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Honeymoon period over? Satisfaction with Marcos, Sara down

MANILA, Philippines — With its active guerrilla fronts dismantled, the New People’s Army (NPA) is “strategically defeated” and its remaining armed members across the country are now on the run, according to the Armed Forces of the Philippines (AFP).

“The underground movement is no longer capable of implementing programs that will enable it to recruit new members, ge nerate resources and establish a united front to overthrow the government,” AFP spokesman Col. Medel Aguilar told The STAR yesterday.

The NPA is the armed wing of the Communist Party of the Philippines (CPP), whose political arm is the National Democratic Front (NDF).

Aguilar said the development should convince rema ining NPA guerrillas to lay down their arms and return to the fold of the law.

The AFP earlier announced the elim ination of active NPA guerrilla fronts in the country as a result of the military’s “focused military operations.”

“As of December, there are no more active CTG guerrilla fronts. The continued focused military operations have resulted in the neutralization of 67 high-value individuals who belong to communist and local terrorist groups,” AFP public affairs office chief Col. Xerxes Trinidad said.

He said the military dismantled eight NPA guerrilla fronts last year and weakened 14 others.

Military operations, he added, led to the neutralization of 1,399 members of communist and local terrorist groups as well as to the seizure and recovery of 1,751 firearms.

“Yes, they are weak, scattered and on the run. Indeed, it’s time for the CPP-NPA-NDF to end armed struggle as expressed in the Joint Oslo Communiqué,” Aguilar maintained, referring to a joint statement signed in the Norwegian capital by the Philippine government and the NDF wherein the two parties agree on a “principled and peaceful resolution of the armed conflict” by addressing its roots.

“To save lives, especially the hungry and exhausted NPA members, it should have the moral courage to do it,” Aguilar added.

MANILA, Philippines — Debates, for or against Charter change, are the friction necessary to polish the 1987 Constitution for it to become a gem that will finally pave the way for the Philippines to reach first-world status in the near future, lawmakers said.

“Let the free market of ideas prevail and intelligent discussions flourish – all for the good of the people – both now and the years to come,” Surigao del Norte Rep. Robert Ace Barbers said, as he supported a call of Speaker Martin Romualdez to push for Charter amendments.

Aside from Barbers, other key House leaders have joined the move, among them Senior Deputy Speaker Aurelio Gonzales Jr., House committee on constitutional amendments chair Rufus Rodriguez and Reps. LRay Villafuerte and Stella Quimbo.

Barbers, chairman of the House committee on dangerous drugs, said it is ironic that people have always been opposed to Charter change every time the issue is raised, even if they don’t know what is at stake yet, other than the oft-repeated term extensions of elected public officials.

“The knee-jerk reaction is unfair and uncalled for. We haven’t started anything and they’re shooting it down,” Barbers said in English and Filipino.

“Many provisions were inadvertently left unedited like the structure of the legislature, unicameral or bi-cameral (that’s why there are) conflicting provisions. This is proof that it was passed in haste, thus we need to correct to give it consistency,” he said.

Barbers was probably referring to the two opposing schools of thought among lawyers, wherein the recurring question is: Should changes in the Constitution be undertaken by both houses of Congress, or not?

Senators and congressmen’s view are locked on this issue, with senators insisting voting should be done separately since bringing them into the bigger chamber of the House will only dilute their vote, considering that they are only 24, compared to the more than 300 congressmen.

Quimbo, who represents the second district of Marikina, stressed the need to lift prohibitive provisions in the Constitution, which she says have left Manila as the laggard among its nearest neighbors in the Association of Southeast Asian Nations.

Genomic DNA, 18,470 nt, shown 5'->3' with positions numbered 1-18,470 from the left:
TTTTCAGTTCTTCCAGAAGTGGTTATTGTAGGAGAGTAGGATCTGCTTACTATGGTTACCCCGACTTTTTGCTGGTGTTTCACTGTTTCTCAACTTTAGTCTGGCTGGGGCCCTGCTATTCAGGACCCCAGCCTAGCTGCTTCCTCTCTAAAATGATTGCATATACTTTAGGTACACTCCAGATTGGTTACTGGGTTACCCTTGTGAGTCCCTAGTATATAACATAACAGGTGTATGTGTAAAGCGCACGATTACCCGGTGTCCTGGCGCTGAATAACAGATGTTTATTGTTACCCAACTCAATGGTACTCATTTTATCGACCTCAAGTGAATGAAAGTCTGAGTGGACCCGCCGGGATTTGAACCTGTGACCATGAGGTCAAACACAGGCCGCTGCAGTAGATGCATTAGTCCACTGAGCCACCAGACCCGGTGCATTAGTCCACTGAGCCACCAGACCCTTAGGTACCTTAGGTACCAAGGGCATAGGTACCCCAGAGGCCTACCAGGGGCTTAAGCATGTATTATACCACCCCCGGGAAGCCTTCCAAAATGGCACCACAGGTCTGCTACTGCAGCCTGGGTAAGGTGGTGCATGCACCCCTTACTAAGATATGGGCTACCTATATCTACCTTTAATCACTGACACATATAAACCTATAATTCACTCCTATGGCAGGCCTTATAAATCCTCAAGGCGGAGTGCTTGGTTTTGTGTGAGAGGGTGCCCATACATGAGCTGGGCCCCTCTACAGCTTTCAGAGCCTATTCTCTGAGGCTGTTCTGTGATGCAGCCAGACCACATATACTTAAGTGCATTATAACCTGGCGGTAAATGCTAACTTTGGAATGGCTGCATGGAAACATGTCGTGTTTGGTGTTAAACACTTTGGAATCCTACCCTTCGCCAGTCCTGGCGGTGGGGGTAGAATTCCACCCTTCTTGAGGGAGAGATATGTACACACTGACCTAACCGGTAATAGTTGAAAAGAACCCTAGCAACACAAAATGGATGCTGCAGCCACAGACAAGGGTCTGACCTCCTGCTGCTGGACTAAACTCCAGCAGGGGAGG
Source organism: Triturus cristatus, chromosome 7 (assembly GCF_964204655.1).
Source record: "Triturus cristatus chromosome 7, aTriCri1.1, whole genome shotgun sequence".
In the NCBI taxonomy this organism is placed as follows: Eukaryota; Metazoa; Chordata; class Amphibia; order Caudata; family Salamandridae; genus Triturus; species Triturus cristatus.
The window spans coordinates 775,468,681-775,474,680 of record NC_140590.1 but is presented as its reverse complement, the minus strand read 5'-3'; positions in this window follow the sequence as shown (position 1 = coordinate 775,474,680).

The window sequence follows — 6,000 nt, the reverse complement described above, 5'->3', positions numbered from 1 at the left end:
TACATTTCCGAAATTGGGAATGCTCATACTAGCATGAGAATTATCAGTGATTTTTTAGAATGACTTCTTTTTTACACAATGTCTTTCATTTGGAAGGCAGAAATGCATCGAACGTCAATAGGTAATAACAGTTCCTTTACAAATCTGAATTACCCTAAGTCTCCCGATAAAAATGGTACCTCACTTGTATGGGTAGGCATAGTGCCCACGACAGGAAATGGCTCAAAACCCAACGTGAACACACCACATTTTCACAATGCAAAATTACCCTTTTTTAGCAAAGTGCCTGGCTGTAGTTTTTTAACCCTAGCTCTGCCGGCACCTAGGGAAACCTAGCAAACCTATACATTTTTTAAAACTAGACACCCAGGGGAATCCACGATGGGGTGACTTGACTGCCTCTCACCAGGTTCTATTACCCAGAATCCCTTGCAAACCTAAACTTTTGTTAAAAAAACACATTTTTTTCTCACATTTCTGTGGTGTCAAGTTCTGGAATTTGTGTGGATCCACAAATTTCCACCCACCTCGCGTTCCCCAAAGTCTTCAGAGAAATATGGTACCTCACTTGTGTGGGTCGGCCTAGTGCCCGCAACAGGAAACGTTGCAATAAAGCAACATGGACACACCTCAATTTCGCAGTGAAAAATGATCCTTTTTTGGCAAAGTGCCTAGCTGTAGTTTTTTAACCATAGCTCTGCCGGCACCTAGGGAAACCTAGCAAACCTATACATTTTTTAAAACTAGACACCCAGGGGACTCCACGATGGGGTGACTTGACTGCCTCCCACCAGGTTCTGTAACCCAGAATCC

“As our economy moves forward in 2024 and beyond, there is a growing consensus that reforms are needed in various areas to improve the state of our nation and to uplift the lives of the Filipino people,” she said.

“The bottom line is we need to send a certain and predictable signal to the global investor community: The Philippines is ready, able and willing to accept foreign direct investments,” Quimbo, a former commissioner of the Philippine Competition Commission, said.

Supporters say the House-initiated Charter change complements President Marcos’ “Bagong Pilipinas” theme, which needs a new charter that should replace the 36-year-old Constitution, since it was crafted during the turbulent years after the first Marcos administration.

Gonzales protected Marcos from speculations that he may have something to do with the statement given by the Speaker that this move to amend the 1987 Constitution had his blessings.

“This is a legislative work and that’s a different body, that’s the Executive department. I think the Legislative will be the one to initiate this,” he said.

Gonzales, who resigned from the once ruling PDP-Laban party and joined the Lakas-CMD party of Romualdez after he named former president Rodrigo Duterte as the one who has been vilifying the House, said the objective is to have a new charter.

“So, that’s our objective: Bagong Konstitusyon ng Bagong Pilipinas. How can we work in a new environment under a new Philippines when its constitution is still or remains old?” Gonzales said.

He said the target timeline of the new charter change move is to be able to present it to Marcos before he delivers his third State of the Nation Address on July 22, just a year before the midterm and senatorial elections in May 2025.

“I think we can get the target, I think before the SONA if ever. I think we can get it with the coordination with other congressmen and members of the Upper House. So we’ll try to pursue it (Cha-cha) next year, we will tackle the amendments to the Constitution,” Gonzales said.

MANILA, Philippines — Rep. Erwin Tulfo of ACT-CIS party-list and Sen. Bong Go are still the most preferred among potential candidates for the Senate in the 2025 midterm elections, a recent survey conducted by the OCTA Research group showed.

The Dec. 10 to 14 survey, conducted less than a year before the filing of the certificate of candidacy in October, showed that 76 percent of respondents would likely vote for Tulfo if elections were held during the polling period.

Tulfo, a former media personality, is the brother of Sen. Raffy Tulfo, who ranked third in the 2022 polls.